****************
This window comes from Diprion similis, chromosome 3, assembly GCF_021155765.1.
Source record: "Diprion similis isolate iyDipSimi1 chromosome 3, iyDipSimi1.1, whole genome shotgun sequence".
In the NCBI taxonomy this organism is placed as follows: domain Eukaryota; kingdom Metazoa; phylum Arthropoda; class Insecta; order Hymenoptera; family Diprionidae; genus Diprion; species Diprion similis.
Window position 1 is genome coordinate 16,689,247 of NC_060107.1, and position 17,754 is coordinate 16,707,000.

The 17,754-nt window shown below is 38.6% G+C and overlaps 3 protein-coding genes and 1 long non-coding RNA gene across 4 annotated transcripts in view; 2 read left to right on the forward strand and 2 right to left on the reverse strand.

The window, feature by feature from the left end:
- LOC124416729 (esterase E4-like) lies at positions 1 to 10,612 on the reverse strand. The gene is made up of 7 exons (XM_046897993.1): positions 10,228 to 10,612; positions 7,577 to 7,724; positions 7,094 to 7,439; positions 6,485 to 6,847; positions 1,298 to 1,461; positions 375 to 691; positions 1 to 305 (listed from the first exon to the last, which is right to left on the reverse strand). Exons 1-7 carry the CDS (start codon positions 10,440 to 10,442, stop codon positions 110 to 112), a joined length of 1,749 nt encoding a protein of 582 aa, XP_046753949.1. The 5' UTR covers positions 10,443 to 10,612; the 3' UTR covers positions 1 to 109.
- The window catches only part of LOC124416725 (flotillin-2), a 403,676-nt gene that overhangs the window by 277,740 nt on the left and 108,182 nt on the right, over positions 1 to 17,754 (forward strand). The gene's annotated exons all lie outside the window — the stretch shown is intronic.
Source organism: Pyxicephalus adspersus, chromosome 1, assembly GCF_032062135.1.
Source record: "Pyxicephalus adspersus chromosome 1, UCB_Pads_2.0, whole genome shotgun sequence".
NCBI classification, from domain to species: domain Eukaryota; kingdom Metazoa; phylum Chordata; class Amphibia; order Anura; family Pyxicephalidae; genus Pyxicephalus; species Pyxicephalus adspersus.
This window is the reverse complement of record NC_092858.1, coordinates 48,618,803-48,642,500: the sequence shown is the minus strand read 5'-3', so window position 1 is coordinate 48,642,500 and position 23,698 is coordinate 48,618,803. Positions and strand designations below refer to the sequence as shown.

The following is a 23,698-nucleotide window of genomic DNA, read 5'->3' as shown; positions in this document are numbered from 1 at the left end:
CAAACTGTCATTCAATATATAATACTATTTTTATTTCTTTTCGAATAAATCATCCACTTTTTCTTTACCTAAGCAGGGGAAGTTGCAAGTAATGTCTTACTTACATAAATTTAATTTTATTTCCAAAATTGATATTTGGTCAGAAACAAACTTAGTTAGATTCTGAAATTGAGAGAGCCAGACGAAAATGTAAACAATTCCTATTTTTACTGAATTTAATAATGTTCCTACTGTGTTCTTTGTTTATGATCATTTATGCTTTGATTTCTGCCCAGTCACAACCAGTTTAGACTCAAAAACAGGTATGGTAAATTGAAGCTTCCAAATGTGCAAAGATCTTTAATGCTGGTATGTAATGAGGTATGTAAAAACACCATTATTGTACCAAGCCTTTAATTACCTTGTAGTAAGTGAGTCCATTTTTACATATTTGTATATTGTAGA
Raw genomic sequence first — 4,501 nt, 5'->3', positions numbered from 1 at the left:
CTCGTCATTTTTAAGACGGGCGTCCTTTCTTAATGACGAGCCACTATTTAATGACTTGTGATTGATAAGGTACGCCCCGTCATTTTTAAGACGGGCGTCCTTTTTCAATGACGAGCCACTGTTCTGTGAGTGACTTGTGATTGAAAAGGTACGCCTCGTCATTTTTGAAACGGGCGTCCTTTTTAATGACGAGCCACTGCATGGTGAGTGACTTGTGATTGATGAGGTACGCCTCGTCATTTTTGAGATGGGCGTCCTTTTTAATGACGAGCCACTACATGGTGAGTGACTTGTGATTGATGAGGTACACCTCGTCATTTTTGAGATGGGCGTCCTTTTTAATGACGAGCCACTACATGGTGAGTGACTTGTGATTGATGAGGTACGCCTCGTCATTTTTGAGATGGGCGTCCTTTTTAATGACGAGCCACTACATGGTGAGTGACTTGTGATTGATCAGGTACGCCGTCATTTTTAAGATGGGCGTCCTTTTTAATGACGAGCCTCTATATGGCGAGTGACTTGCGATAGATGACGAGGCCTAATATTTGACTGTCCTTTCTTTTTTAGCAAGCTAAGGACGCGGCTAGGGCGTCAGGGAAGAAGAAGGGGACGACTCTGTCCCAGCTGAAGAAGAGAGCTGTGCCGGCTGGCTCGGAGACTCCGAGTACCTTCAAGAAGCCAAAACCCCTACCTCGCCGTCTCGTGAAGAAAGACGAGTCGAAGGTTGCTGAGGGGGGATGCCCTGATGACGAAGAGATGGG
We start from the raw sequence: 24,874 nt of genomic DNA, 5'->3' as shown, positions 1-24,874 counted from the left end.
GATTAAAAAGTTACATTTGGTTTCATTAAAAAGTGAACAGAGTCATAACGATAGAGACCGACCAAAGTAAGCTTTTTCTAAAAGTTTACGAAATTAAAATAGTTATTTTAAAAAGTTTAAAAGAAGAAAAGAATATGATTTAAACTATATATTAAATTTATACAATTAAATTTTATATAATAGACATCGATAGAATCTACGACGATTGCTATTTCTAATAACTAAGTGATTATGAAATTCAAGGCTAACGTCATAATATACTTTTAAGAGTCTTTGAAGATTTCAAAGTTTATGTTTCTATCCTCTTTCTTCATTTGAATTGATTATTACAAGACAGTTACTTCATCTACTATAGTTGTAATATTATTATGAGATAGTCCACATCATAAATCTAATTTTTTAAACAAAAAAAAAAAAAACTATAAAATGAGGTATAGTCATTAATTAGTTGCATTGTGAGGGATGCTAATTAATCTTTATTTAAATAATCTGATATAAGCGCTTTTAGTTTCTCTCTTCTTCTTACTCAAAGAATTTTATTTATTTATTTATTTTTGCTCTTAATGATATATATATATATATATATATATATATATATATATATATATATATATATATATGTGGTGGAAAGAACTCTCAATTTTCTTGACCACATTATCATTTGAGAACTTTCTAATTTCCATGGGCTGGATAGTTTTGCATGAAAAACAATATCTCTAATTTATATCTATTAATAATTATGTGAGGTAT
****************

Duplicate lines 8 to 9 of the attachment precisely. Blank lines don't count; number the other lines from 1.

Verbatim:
- The window catches only part of LOC124416725 (flotillin-2), a 403,676-nt gene that overhangs the window by 277,740 nt on the left and 108,182 nt on the right, over positions 1 to 17,754 (forward strand). The gene's annotated exons all lie outside the window — the stretch shown is intronic.
Source organism: Pyxicephalus adspersus, chromosome 1, assembly GCF_032062135.1.